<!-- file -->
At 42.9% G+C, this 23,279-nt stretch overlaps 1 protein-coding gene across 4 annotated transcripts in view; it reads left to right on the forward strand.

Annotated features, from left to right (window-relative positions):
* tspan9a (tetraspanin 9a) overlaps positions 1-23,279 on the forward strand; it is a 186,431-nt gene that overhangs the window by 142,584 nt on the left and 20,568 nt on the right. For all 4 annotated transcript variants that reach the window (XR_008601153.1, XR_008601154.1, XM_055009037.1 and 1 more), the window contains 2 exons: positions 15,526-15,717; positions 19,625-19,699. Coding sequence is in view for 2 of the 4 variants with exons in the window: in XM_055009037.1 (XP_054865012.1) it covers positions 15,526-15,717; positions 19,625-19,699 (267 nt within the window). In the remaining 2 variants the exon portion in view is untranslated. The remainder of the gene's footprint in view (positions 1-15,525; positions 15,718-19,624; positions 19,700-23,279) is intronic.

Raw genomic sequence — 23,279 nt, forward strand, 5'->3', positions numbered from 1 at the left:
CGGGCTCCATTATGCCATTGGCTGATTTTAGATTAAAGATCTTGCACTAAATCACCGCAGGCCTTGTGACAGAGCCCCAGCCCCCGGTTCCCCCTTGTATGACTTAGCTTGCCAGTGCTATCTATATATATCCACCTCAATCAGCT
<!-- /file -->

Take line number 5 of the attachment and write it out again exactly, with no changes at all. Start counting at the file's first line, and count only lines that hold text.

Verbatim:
CGGGCTCCATTATGCCATTGGCTGATTTTAGATTAAAGATCTTGCACTAAATCACCGCAGGCCTTGTGACAGAGCCCCAGCCCCCGGTTCCCCCTTGTATGACTTAGCTTGCCAGTGCTATCTATATATATCCACCTCAATCAGCT